I researched, wrote and designed this policy brief as part of an assignment for a course at Ryerson University , “Community Development and Food Security,” in Spring 2020.
Toronto’s underutilized public-owned spaces and many vacant lots present an opportunity for the city to capitalize on the widespread benefits of urban agriculture. Urban farming and gardening offer economic, health, community development and environmental benefits to cities and their residents. However, in order to facilitate these activities, Toronto City Council must evaluate available land and remove existing barriers to urban agriculture in the city’s Official Plan, by-laws and zoning.
- Endorse urban agriculture in the Official Plan
- Conduct an inventory of city-owned and private-owned land that could be used for agriculture
- Conduct analysis of impact of potential tax incentives to encourage urban agriculture
- Amend by-laws and zoning to legitimize non-profit and for-profit urban agriculture
Nestled among the high-rises in Toronto’s St. James Town neighbourhood lie vibrant community gardens – splashes of greenery where community members congregate to nurture the land and reap its rewards. In this dense neighbourhood, where 40% live in poverty and 90% of households are renters, urban agriculture increases access to fresh produce and nature, and builds community.
This type of success story could be replicated throughout Toronto on a much wider scale – rather than an ad hoc basis – were the City to put legislative measures in place to encourage and enable it. Urban agriculture’s economic, community and environmental benefits render it an invaluable tool for municipalities to improve residents’ lives. In order to leverage urban agriculture most effectively, it is essential for Toronto City Council to prioritize urban agriculture in city planning and ensure underused land can be used for this purpose. And there is land available. A 2010 study found that for Toronto to produce 10% of its fresh vegetables requirements, it would need 2,317 hectares of food production area. About 25% of the rooftops suitable for greening in Toronto would provide over 1,200 hectares alone, with lands currently zoned for food production and industrial uses, small plots, land in hydro corridors and institutional lands making up the difference.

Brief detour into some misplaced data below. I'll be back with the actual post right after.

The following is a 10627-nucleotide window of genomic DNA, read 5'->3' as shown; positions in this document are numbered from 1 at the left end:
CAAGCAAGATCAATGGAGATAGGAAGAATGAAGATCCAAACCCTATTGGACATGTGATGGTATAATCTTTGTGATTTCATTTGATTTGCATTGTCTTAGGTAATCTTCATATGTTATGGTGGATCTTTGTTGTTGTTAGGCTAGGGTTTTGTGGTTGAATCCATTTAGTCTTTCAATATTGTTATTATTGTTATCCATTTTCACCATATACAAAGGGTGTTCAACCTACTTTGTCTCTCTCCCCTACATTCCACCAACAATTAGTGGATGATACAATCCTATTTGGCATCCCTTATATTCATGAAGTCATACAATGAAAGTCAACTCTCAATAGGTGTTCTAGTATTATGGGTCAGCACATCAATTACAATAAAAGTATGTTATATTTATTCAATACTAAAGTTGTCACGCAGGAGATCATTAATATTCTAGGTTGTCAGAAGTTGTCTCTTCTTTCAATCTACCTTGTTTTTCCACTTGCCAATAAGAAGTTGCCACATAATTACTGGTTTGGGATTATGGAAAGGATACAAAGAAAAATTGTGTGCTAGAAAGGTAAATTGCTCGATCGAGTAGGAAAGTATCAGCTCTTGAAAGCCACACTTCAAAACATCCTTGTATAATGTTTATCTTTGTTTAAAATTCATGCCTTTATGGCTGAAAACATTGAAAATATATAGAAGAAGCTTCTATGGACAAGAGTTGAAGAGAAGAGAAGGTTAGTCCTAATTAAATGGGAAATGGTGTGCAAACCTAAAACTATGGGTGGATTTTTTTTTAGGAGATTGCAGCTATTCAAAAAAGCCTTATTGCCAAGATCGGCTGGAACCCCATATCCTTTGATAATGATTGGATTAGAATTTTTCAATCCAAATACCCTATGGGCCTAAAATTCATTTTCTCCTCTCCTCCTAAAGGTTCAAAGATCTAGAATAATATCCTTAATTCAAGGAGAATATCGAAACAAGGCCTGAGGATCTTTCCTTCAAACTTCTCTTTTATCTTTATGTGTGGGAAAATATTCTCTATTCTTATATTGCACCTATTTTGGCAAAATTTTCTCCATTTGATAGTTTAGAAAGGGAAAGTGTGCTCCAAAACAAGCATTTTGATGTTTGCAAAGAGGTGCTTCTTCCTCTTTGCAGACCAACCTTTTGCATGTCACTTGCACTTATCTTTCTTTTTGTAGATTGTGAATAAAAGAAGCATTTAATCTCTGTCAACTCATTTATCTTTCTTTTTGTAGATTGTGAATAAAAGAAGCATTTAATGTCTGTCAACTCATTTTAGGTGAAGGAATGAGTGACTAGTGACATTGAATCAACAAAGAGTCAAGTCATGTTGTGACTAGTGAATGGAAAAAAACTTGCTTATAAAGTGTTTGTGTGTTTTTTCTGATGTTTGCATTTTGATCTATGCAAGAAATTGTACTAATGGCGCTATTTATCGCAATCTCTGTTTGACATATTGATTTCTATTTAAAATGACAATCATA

We urge council to capitalize on this potential by supporting, through legislation, food production on temporarily vacant private land and public land wherever possible.
Benefits of urban agriculture
There are myriad advantages of using public land and vacant private lots for agricultural purposes. These include economic, environmental and community benefits.
Agricultural activities on both public-owned and temporarily vacant private land can reduce costs for the city. When public landed is maintained by gardeners and farmers, the city’s maintenance costs go down. Vacant private land used for agriculture will no longer rely on city resources to police and maintain.
Urban agriculture can also bolster incomes, create jobs and encourage skills development. Urban farming creates jobs in growing, producing and selling food. Community groups and businesses can generate income selling produce through farmers’ markets, Community Supported Agriculture and mobile produce carts, for instance, as well as to restaurants. Research shows that a $1 investment in urban agriculture generates $6 in fresh produce. Researchers in Ohio have estimated that – with the right crops and growing techniques – urban farmers can gross up to $90,000 per acre. Furthermore, urban agriculture can have a multiplier effect, attracting industries and creating jobs in areas such as agriculture equipment, processing facilities, markets, landscaping and green roof construction. Volunteers engaged in urban farming and gardening also benefit through the development of transferable skills such as food preparation, sales, business management and teamwork.
Urban agriculture helps beautify cities by filling in vacant lots or neglected plots of land with productive greenery. This can help residents feel more connected to the environment around them, which may encourage them to take more action to preserve and protect it. Urban farming can increase local food distribution, thus displacing produce previously imported by truck from places such as Florida and California, which helps reduce greenhouse gas emissions. (Urban-produced produced should not be used to supplant fruits and vegetables cultivated just outside of urban bounds, as this provides little advantage in terms of greenhouse gase reductions and can harm the regional or provincial economy.) Urban agriculture also presents an opportunity for municipalities to make more efficient use of organic waste, by composting it and making it available to urban farmers and gardeners.
One of the primary benefits of urban agriculture is that it can help increase access to healthy food, especially among lower-income people living in areas that are under-served by food retail. It helps alleviate hunger and enhance nutrition, while improving health through the greening of the environment. When urban agriculture is paired with educational programming, children and adults can learn about nutrition, food preparation, agriculture and food systems, which can have positive effects on health and well-being.